U.N. diplomats said they expected Annan to present the Security Council with a new proposal to rescue his failing peace plan - a "contact group" of world powers and regional ones like Saudi Arabia, Turkey, Qatar and Iran, which is an ally of Syria.
Rebel groups in Syria say they are no longer bound by Annan's truce plan and want foreign weapons and other support.
Western leaders, wary of new military engagements in the Muslim world, have offered sympathy but shown no appetite for taking on Assad's military, supplied by Russia and Iran.
Annan sees his proposed forum as a way to break a deadlock among the five permanent members of the Security Council, where Russia and China have twice vetoed resolutions critical of Syria that were backed by the United States, Britain and France.
It would seek to map out a political transition under which Assad would leave office ahead of free elections, envoys said.
Russian Foreign Minister Sergei Lavrov on Wednesday proposed an international meeting on Syria that would include the prime candidates for Annan's proposed contact group, including Iran.
Clinton, however, reacted coolly to that idea, accusing Iran of "stage-managing" Syria's repression of its opponents in which the United Nations says over 10,000 people have been killed.
German Foreign Minister Guido Westerwelle said it was important to involve Russia in peace efforts on Syria, saying the conflict there could ignite a regional conflagration.
"Assad's regime must know there is no protective hand over these atrocities," he said in Istanbul.
Leaders of a bloc grouping China, Russia and Central Asian states called on Thursday for dialogue to resolve the Syria conflict, rather than any firmer action by the Security Council.
The Shanghai Cooperation Organisation rejected military interference, "enforced handover of power" and unilateral sanctions, favoring a "broad nationwide dialogue, based on independence, territorial integrity and sovereignty of Syria."
France said it would host a conference of the "Friends of Syria" - countries hostile to Assad - on July 6.
(Additional reporting by Dominic Evans in Beirut, Khaled Yacoub Oweis in Amman, Louis Charbonneau at the United Nations, Steve Gutterman in Moscow, Arshad Mohammed in Istanbul and Balazs Koranyi, Gleb Bryanski and Chris Buckley; Editing by Alistair Lyon)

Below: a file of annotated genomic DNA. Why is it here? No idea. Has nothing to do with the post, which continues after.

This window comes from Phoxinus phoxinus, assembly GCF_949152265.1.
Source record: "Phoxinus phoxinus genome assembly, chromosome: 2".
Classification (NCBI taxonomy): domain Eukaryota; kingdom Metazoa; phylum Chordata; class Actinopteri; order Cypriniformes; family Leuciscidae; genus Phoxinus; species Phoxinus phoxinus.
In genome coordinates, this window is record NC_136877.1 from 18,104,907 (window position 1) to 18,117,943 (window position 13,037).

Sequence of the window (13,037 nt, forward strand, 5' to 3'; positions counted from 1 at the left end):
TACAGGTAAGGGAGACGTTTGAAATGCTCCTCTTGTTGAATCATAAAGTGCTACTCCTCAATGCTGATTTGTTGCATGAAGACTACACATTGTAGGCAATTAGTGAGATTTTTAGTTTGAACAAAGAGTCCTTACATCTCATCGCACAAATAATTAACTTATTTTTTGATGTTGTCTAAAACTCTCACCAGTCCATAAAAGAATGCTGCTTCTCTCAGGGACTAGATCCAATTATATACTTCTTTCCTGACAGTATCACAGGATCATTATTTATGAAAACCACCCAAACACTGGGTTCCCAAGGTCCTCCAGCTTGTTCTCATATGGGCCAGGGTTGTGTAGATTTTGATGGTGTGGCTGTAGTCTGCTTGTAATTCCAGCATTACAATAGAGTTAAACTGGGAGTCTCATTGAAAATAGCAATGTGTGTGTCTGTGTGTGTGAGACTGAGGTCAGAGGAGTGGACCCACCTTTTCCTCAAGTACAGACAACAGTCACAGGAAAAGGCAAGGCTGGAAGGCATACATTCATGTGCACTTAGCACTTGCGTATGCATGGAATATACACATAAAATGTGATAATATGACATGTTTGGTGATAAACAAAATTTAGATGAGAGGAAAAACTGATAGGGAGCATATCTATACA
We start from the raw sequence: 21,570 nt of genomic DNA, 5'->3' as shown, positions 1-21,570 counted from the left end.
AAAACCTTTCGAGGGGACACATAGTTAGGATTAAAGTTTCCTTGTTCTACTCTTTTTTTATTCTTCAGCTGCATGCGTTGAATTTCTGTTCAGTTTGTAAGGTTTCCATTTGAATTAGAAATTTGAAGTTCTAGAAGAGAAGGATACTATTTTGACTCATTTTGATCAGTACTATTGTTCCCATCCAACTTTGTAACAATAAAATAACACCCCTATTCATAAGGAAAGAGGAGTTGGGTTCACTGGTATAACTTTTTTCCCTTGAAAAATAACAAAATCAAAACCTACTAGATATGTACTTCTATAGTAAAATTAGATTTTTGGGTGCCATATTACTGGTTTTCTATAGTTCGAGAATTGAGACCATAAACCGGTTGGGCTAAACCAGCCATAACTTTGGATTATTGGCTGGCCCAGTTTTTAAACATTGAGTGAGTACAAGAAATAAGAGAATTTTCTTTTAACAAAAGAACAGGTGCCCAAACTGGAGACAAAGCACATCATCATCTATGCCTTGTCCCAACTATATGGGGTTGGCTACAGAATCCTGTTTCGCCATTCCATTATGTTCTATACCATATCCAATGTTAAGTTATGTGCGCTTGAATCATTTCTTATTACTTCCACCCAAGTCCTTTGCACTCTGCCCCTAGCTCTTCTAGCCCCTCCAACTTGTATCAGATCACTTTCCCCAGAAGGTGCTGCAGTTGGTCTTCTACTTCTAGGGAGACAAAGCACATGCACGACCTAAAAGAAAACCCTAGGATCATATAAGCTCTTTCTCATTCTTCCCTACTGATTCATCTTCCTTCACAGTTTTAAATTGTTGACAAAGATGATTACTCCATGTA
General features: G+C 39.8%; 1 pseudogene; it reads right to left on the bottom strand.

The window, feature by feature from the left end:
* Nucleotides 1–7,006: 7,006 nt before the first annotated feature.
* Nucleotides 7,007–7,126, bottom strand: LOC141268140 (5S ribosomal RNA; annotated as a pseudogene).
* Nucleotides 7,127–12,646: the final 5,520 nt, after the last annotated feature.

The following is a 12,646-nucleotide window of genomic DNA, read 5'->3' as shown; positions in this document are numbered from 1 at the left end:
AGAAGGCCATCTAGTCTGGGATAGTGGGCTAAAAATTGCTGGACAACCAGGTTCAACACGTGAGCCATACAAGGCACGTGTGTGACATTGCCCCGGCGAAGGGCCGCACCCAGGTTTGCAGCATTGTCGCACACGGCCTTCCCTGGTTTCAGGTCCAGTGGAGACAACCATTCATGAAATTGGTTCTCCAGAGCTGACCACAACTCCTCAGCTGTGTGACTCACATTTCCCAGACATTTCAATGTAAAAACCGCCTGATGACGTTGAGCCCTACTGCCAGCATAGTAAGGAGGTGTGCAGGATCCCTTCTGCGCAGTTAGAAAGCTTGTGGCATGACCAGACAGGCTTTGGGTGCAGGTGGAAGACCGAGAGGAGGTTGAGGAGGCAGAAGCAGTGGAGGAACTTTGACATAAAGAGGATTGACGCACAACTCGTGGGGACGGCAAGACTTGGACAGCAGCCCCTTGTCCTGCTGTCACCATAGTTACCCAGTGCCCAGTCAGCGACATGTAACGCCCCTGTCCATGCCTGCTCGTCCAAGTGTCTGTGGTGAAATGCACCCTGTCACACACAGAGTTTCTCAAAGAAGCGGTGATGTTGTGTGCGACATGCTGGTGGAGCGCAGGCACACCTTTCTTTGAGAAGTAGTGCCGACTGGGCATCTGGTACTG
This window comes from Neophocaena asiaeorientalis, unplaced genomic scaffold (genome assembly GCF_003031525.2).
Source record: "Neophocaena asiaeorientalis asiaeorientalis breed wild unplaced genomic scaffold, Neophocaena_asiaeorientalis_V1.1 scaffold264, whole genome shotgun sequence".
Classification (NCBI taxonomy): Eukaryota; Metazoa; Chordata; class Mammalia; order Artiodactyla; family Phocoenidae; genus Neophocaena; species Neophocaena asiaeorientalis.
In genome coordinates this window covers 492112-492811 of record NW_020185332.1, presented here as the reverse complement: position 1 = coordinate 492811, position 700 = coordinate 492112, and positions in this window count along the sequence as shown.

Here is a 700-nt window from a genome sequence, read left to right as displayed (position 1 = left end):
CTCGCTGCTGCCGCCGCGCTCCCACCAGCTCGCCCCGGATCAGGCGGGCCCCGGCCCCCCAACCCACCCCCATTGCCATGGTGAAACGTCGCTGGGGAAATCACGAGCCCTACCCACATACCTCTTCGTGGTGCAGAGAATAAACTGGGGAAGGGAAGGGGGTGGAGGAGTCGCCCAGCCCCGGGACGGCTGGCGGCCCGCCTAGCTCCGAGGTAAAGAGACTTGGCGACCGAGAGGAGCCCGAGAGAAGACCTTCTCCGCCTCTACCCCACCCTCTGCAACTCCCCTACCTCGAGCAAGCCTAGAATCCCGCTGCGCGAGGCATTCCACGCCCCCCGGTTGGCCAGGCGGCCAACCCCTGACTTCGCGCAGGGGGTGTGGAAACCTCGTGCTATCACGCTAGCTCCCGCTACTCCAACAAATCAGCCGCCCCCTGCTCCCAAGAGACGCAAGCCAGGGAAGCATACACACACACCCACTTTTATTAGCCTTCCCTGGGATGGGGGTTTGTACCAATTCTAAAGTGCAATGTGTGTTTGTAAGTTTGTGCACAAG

UN observers banned from investigating fresh massacre in central Syria
DAMASCUS, June 7, 2012 (Xinhua) --
Spokesperson of the UN supervision mission to Syria said Thursday that a group of UN observers tasked with examining a fresh massacre in a central Syrian village had been blocked from entering the site.
Talking to reporters Thursday, Sausan Ghosheh said the team had been firstly blocked by a military checkpoint and then by the residents of the village, who told the observers that their lives would be jeopardized had they decided to enter the Mazraat Qubeir village.
However, the state TV said the observers managed to get in the village. The TV said early Thursday that armed groups committed a massacre and killed nine people in a village in the central Hama province on Wednesday.
Citing an unnamed source, the TV denied as "categorically baseless" media reports claiming that the government troops' shelling had killed more than 80 people in the village.
Government troops intervened and clashed with the gunmen at the request of local residents, it added.
Women and children were among the killed in Qubeir village, the TV said, adding that many of the gunmen were killed in the clashes along with two government soldiers.
The broadcaster said that the massacre was designed to tarnish and frame the Syrian administration a night before a scheduled meeting of the UN Security Council.
On the contrary, the activists' network Local Coordination Committees said 129 people were killed in several Syrian cities on Wednesday, adding that 86 of whom were killed in Hama by the heavy shelling of government troops.
The figures were impossible to be independently verified.
The massacre is the second in a week to rattle Syria. Last week, a massacre occurred in the central village of Houla in Homs province, claiming the lives of more than 100 people. The government and the opposition have been trading barbs over the carnage.